Molecular Motors Spotlights
cascade mdff

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Overcoming the Challenges of High-Resolution Data (Sep 2016)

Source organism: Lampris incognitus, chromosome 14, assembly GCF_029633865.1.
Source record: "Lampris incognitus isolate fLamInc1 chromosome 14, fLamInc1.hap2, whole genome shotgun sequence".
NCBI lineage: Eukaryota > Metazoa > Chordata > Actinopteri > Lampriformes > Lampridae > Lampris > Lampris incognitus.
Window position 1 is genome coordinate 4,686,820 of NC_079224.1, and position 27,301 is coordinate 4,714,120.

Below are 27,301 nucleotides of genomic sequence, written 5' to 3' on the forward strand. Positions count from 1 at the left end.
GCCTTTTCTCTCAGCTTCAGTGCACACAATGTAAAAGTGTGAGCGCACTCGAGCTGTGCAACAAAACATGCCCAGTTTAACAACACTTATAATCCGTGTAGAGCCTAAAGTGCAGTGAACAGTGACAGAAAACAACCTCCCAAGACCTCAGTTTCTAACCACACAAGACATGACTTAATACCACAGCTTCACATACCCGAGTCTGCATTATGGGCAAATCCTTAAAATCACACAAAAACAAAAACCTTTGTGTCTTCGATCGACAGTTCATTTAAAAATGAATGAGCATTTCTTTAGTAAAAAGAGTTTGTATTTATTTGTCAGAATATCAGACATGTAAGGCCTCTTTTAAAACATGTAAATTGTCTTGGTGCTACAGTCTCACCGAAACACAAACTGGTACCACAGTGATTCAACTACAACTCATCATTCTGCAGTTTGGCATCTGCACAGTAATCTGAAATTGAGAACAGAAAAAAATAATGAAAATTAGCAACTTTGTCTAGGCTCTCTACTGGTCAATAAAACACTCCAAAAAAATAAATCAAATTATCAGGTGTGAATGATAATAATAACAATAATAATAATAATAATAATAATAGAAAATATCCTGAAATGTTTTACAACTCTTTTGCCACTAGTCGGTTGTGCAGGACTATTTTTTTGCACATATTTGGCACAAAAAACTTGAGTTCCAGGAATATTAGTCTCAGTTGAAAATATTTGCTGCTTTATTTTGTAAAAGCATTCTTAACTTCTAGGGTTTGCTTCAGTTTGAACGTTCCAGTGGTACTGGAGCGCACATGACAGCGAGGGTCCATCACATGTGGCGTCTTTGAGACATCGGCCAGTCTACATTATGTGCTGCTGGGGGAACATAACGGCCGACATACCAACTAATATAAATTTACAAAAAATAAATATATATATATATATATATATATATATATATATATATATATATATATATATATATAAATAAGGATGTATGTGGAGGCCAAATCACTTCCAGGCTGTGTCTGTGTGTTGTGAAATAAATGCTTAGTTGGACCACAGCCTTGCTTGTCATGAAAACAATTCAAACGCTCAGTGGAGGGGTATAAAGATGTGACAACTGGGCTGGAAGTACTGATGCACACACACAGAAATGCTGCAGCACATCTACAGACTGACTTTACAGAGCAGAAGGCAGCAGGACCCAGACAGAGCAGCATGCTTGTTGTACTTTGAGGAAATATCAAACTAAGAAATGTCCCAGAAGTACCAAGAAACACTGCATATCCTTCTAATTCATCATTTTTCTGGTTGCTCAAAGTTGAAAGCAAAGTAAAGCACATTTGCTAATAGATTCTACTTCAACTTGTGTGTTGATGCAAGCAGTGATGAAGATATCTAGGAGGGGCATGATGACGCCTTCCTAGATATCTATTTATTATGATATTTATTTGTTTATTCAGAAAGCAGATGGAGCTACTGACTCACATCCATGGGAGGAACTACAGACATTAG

Living cells are brimming with the activity of macromolecular complexes carrying out their assigned tasks. Structures of these complexes can be resolved with cryo-electron microscopy (cryo-EM), wherein the complexes are first freeze-shocked into states characterizing their action and subsequently imaged by detection cameras. Recent advances in direct detection camera technology enable today's cryo-EM laboratories to image the macromolecular complexes at high-resolution, giving us a better view of the cell than ever before. Computational techniques like molecular dynamics flexible fitting (MDFF) are a key tool for producing atomic models of the imaged molecules, providing greater insight into their structure and function. The increased resolution of EM maps, which contain sharp valleys capable of trapping structures, presents a challenge to MDFF which was originally developed for maps in a lower resolution range. However, a recent study unveils two new techniques called cascade (cMDFF) and resolution exchange (ReMDFF) molecular dynamics flexible fitting to overcome the hurdles posed by high-resolution maps. The refinement is achieved by interpreting a range of cryo-EM images, starting with an image of fuzzy resolution and progressively improving the image's contrast until near-atomic resolution is reached. These techniques were employed to solve the structure of the proteasome, the recycling machine of the human cell. New analysis schemes that look at the flexibility of the obtained structure provide a measure of model uncertainty within the near-atomic EM images, improving their contrast. All the tools are available on cloud computing platforms allowing community-wide usage at low monetary cost; the complex computations can now be performed at the cost of a cup of coffee.